Science funding dips in U.S., soars in China

If this doesn’t scare the shit out of you, you probably voted for Bush and believe the sun orbits the Earth.

8 Responses to “Science funding dips in U.S., soars in China”

  1. Elayne Riggs Says:

    Eh, that’s OLD science. Don’t you know that in today’s Oo-Es-of-Ey, we’re PROUD to be ignant? Get with the program, Steve! Who needs to know hard stuff like science (which relies on a person – gasp- QUESTIONING things!) when the Rapture’s coming soon anyway?

  2. gordon kent Says:

    Remeber when the people who stood with signs predicting the end of the world where concerned to be (generally) harmless nut cases — intsead of presidents and senators and congressmen?

  3. Spence Says:

    I blame the standardized testing they’re forcing down states’ throats. We’re so narrowly focused on math and verbal scores that all other subjects fall to the wayside.

    If you’re a kid who’s being pressured to mainly study math and verbal, and neither is particularly interesting, then you’ll quickly become bored with school, wouldn’t you? We’re now exciting young people’s minds.

    I’m also thinking about how the arts get cut in schools, too. You’d think that as pro-business and pro-economy Republicans are, that they’d pay a little more attention to one of our largest exports: the entertainment industry. But they’re all Godless heathens anyway.

  4. Spence Says:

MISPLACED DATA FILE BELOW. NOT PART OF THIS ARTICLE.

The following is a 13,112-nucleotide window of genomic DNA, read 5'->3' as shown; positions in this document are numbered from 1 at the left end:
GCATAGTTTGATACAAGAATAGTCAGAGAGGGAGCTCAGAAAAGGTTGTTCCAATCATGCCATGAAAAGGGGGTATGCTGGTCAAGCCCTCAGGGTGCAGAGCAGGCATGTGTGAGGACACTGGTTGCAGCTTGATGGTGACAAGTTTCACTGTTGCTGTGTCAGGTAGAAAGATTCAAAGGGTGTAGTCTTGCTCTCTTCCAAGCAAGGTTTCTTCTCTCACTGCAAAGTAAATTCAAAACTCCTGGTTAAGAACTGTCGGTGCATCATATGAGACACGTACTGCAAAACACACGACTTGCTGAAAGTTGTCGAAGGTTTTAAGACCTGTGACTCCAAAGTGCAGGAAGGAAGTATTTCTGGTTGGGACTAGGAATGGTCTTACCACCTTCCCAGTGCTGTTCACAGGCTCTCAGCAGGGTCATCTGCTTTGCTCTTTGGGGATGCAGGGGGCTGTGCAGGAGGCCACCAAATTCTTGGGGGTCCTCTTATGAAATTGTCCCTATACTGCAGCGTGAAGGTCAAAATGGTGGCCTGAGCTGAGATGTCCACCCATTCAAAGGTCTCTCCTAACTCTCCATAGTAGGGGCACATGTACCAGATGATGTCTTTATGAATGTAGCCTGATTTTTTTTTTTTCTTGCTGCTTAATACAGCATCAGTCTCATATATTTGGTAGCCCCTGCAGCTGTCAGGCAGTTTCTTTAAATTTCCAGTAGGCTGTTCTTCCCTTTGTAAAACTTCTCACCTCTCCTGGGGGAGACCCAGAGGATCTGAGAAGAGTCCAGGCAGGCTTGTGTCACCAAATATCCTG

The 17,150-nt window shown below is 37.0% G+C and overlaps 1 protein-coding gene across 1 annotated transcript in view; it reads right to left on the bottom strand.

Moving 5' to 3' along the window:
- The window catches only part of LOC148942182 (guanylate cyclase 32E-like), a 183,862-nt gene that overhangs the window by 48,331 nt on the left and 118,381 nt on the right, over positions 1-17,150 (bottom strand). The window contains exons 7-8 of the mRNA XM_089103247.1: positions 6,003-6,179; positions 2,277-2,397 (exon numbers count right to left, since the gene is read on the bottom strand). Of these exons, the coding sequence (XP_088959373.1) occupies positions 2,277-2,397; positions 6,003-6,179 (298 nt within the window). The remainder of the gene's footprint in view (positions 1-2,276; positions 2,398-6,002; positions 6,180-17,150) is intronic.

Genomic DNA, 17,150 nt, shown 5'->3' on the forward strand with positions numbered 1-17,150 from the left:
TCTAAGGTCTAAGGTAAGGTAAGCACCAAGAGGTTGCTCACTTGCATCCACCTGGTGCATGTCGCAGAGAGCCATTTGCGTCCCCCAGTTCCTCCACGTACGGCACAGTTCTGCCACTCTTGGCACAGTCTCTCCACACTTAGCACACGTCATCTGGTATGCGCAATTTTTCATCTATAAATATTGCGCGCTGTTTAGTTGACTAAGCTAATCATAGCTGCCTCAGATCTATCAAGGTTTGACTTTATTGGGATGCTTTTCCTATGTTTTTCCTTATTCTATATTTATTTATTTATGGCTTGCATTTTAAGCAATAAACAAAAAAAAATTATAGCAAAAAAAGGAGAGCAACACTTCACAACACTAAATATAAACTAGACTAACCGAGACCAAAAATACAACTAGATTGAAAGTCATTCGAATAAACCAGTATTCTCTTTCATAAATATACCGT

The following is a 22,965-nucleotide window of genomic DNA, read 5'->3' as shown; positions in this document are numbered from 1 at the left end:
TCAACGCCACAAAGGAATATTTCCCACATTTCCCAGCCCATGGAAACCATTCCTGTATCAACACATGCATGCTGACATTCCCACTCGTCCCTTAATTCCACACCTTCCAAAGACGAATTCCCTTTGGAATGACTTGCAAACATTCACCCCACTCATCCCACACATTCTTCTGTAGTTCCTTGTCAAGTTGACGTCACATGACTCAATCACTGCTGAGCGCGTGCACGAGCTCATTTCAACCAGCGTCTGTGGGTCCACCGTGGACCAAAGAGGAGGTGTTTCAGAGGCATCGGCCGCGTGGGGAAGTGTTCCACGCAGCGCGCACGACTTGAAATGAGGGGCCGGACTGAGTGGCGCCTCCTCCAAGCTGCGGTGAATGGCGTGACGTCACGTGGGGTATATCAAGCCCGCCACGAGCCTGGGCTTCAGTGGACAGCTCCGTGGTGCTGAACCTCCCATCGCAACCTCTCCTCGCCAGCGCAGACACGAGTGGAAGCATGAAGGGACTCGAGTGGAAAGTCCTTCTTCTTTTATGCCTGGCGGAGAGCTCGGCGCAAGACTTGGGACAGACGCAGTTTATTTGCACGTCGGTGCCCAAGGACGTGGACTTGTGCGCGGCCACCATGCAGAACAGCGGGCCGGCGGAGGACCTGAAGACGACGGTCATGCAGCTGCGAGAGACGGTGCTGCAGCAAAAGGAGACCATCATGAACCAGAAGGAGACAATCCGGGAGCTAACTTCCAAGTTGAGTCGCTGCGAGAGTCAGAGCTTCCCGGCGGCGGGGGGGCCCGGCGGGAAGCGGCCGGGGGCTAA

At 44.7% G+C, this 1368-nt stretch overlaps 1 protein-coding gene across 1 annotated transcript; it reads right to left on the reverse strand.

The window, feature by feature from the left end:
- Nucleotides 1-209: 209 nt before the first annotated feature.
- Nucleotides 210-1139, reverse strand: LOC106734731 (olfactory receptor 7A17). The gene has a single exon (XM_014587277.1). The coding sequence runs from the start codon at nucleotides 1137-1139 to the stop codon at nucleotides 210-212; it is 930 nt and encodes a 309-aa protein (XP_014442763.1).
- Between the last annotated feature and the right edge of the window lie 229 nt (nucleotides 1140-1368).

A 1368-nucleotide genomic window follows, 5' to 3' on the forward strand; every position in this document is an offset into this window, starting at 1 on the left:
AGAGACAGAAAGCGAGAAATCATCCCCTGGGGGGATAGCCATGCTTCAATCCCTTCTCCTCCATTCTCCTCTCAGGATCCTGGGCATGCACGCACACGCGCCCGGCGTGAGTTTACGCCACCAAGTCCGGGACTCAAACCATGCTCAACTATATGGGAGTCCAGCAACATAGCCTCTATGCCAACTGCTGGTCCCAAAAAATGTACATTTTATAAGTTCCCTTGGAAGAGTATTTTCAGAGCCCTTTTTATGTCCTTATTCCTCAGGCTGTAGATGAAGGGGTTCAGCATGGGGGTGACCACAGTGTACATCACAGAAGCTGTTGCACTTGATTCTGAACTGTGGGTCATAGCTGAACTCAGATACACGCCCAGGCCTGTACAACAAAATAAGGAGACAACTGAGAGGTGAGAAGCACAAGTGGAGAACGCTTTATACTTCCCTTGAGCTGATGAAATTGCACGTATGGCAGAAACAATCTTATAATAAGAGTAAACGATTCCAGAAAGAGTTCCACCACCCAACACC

And did you see Bill Maher’s show last friday? He did a great sketch where a mom’s trying to keep her kid from learning about evolution, the separation of church and state, that condoms prevent AIDS, etc. I love that show.

    Here’s the transcript, it’s the very first part of it.

  5. Alex Krislov Says:

    I wish I could think of this as something new, but even our own generation, much ballyhoo’d for our science background, is dismally ignorant of basic science. I’ve known so many saps my age who ought to know better but believe in Bermuda Triangles and 100th Monkey marlarkey that I despair. Today’s kids are learning even less than we did, in our Sputnik-afflicted day.

    Funny thing, though–my younger daughter appears to be a born engineer. She’s always taking things apart, rebuilding them, fixing appliances, showing her teachers how to fix audio-visual gear…I must have done something right. I’m unsure, however, just what it was.

  6. Bart Lidofsky Says:

    Hmmmmm… Well, maybe plans for removing grades from schools should be rethought. However, Steve, if you remembered your general theory of relativity, you would know that the Sun DOES revolve around the Earth, if you define the Earth as being still (which is an entirely valid definition). With the advent of computer modeling, astronomers often use a geocentric view of the Universe, since it makes it easier to aim their telescopes…

  7. haven o'terrorism Says:

    Not to be a pedant, but the Earth and Sun orbit _each other_. The Sun wiggles a little bit.

  8. Bart Lidofsky Says:

    One other item. There’s a wonderful book called THE TROUBLE WITH SCIENCE (by R.I.M. and Robin Dunbar), which is an excellent overview of the philosophy (ooh, that word!) of science. Essentially it’s about how science works, how scientists think, and why the public at large frequently doesn’t understand it. In any case, one thing they posit for a future of science is for the graduate schools to rethink their criteria for recruitment. They point out that there are tons of psychology, art history, English, etc. majors who have a lot of trouble finding work, but who may very well have the right mentality for working in the sciences, even though they will need to start from ground zero.